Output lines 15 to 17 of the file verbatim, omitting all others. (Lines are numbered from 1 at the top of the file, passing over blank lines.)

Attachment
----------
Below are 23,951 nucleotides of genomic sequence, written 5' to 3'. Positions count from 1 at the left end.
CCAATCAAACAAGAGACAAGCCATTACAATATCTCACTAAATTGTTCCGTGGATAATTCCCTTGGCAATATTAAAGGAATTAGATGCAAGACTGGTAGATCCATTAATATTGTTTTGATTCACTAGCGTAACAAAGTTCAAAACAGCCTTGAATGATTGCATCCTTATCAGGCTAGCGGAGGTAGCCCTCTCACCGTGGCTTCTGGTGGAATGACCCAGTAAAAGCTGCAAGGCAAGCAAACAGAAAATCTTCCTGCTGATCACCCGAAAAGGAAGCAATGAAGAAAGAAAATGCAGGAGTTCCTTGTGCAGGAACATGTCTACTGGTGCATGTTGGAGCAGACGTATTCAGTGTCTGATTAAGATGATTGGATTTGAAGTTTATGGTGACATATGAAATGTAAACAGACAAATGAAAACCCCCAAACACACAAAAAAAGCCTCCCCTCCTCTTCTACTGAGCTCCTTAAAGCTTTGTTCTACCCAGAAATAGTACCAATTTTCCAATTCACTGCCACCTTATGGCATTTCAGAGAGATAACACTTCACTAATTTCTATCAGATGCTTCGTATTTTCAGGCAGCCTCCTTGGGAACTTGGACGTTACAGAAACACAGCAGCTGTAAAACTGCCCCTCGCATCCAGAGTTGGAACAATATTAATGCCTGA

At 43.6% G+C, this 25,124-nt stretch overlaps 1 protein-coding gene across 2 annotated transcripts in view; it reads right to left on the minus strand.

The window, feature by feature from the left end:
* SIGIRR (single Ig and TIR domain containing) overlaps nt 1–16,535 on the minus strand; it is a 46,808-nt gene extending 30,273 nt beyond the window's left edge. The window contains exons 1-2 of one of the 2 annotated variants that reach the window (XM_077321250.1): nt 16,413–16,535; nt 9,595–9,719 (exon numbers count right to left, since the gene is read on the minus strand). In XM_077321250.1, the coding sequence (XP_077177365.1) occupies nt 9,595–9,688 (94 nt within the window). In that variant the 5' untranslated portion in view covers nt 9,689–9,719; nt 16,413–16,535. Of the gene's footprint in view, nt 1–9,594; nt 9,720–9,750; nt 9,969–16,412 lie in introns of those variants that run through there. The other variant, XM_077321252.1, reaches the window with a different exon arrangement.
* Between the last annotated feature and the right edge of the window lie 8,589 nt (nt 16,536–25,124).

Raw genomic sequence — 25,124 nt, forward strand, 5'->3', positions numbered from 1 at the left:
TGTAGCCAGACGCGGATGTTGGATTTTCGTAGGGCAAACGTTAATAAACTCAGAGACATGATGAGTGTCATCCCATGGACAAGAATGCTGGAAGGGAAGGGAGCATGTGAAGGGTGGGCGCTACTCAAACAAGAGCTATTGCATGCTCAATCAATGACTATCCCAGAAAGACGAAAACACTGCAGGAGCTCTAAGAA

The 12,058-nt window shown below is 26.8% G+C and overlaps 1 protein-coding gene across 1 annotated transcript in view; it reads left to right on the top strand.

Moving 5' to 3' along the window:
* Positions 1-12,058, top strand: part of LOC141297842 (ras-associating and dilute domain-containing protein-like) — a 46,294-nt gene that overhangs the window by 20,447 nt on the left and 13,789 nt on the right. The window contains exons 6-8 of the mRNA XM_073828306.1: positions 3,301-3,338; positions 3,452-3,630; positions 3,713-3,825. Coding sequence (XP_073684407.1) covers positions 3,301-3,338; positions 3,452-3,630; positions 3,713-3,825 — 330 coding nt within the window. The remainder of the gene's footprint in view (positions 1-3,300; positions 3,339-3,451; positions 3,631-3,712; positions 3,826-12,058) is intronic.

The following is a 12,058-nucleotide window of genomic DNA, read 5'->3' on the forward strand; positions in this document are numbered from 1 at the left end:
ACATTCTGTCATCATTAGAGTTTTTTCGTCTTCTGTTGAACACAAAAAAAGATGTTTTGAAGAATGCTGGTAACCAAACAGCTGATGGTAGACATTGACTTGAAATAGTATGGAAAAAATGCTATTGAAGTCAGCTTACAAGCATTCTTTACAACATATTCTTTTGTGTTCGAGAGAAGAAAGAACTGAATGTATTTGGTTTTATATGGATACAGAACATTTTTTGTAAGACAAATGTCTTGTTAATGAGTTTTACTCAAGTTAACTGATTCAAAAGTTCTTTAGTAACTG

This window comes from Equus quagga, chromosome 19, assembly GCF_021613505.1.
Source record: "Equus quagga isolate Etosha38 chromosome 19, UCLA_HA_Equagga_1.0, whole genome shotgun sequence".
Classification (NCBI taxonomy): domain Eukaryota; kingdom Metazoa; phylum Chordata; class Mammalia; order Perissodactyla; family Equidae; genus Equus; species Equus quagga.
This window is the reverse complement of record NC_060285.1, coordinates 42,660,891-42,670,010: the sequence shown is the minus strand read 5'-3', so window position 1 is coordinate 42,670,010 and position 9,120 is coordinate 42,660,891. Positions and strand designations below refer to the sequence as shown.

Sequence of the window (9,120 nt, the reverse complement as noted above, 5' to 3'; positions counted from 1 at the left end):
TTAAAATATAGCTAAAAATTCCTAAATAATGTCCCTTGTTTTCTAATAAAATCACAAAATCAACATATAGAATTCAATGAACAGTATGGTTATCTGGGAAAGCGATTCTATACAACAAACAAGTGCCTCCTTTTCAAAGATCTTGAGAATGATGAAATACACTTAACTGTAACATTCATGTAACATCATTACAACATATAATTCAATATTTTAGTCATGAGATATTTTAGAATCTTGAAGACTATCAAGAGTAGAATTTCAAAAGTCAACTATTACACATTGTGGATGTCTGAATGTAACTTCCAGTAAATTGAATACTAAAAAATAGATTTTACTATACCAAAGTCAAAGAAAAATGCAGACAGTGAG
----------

Source record: "Equus quagga isolate Etosha38 chromosome 19, UCLA_HA_Equagga_1.0, whole genome shotgun sequence".
Classification (NCBI taxonomy): domain Eukaryota; kingdom Metazoa; phylum Chordata; class Mammalia; order Perissodactyla; family Equidae; genus Equus; species Equus quagga.
This window is the reverse complement of record NC_060285.1, coordinates 42,660,891-42,670,010: the sequence shown is the minus strand read 5'-3', so window position 1 is coordinate 42,670,010 and position 9,120 is coordinate 42,660,891. Positions and strand designations below refer to the sequence as shown.